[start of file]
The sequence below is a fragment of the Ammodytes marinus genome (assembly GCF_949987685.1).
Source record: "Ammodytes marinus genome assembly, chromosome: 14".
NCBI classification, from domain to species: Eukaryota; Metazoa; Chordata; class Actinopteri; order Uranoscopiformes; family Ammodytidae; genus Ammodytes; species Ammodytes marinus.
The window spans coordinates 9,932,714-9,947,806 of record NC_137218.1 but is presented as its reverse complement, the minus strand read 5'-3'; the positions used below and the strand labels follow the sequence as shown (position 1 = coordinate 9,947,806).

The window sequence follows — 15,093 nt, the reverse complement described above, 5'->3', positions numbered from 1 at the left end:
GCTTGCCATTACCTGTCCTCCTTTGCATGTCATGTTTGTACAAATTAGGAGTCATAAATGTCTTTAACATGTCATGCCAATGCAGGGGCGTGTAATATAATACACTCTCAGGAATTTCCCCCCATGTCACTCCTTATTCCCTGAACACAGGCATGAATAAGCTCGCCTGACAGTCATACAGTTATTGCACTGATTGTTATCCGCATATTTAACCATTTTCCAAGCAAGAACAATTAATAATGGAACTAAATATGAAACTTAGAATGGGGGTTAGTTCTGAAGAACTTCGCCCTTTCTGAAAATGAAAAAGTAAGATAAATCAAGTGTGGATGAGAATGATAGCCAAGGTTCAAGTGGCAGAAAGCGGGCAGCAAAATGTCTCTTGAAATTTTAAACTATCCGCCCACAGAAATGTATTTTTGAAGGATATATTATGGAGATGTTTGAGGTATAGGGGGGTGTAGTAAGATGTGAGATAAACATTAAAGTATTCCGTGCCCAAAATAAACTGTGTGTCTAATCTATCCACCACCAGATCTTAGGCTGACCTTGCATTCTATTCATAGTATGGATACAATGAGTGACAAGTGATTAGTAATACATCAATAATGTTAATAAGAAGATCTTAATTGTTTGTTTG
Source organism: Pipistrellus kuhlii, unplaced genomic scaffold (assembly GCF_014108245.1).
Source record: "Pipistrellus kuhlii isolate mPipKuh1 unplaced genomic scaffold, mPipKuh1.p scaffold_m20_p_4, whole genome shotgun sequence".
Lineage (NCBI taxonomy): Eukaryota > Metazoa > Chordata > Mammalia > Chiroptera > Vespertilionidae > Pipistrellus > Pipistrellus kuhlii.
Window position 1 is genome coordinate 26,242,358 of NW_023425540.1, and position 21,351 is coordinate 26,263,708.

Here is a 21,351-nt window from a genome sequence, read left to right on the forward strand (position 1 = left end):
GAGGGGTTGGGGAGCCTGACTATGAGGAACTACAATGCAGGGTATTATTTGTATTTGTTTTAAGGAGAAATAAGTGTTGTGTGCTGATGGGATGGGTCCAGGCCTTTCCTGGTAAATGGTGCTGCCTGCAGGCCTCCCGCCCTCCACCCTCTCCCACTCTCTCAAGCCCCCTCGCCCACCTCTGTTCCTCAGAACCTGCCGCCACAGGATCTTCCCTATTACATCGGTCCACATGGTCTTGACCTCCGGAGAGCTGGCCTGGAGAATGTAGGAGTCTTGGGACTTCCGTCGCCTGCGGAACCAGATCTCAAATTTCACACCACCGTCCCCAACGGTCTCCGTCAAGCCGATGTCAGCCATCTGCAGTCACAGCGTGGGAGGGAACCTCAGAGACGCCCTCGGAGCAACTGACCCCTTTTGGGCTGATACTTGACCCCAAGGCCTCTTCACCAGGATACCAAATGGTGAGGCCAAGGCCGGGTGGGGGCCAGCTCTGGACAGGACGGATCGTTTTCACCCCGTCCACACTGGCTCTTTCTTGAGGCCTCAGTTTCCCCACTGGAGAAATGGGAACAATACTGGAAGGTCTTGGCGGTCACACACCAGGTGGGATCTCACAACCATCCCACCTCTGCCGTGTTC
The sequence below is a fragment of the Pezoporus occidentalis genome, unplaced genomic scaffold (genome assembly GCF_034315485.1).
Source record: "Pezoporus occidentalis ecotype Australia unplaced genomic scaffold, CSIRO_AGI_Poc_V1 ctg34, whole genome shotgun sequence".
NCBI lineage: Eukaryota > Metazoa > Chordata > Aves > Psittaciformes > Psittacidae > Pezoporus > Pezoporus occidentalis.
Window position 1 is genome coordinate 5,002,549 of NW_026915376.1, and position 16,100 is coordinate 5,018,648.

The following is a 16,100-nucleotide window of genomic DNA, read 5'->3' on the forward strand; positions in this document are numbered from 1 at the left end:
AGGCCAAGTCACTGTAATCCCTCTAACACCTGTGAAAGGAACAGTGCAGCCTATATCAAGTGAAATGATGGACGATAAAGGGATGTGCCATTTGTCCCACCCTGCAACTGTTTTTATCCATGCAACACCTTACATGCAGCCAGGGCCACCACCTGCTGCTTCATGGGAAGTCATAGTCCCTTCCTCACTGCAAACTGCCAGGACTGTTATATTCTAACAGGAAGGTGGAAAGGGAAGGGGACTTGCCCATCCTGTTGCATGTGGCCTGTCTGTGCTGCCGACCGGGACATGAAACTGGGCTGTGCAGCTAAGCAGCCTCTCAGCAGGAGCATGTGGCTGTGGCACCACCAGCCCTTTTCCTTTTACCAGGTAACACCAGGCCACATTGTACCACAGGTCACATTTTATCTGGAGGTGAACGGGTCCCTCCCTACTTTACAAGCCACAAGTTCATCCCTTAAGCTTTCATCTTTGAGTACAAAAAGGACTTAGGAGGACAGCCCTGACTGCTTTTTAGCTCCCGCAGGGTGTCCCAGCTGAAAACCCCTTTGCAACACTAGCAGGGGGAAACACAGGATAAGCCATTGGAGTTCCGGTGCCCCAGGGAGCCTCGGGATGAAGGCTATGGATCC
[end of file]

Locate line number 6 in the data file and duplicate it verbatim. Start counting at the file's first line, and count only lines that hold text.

GCTTGCCATTACCTGTCCTCCTTTGCATGTCATGTTTGTACAAATTAGGAGTCATAAATGTCTTTAACATGTCATGCCAATGCAGGGGCGTGTAATATAATACACTCTCAGGAATTTCCCCCCATGTCACTCCTTATTCCCTGAACACAGGCATGAATAAGCTCGCCTGACAGTCATACAGTTATTGCACTGATTGTTATCCGCATATTTAACCATTTTCCAAGCAAGAACAATTAATAATGGAACTAAATATGAAACTTAGAATGGGGGTTAGTTCTGAAGAACTTCGCCCTTTCTGAAAATGAAAAAGTAAGATAAATCAAGTGTGGATGAGAATGATAGCCAAGGTTCAAGTGGCAGAAAGCGGGCAGCAAAATGTCTCTTGAAATTTTAAACTATCCGCCCACAGAAATGTATTTTTGAAGGATATATTATGGAGATGTTTGAGGTATAGGGGGGTGTAGTAAGATGTGAGATAAACATTAAAGTATTCCGTGCCCAAAATAAACTGTGTGTCTAATCTATCCACCACCAGATCTTAGGCTGACCTTGCATTCTATTCATAGTATGGATACAATGAGTGACAAGTGATTAGTAATACATCAATAATGTTAATAAGAAGATCTTAATTGTTTGTTTG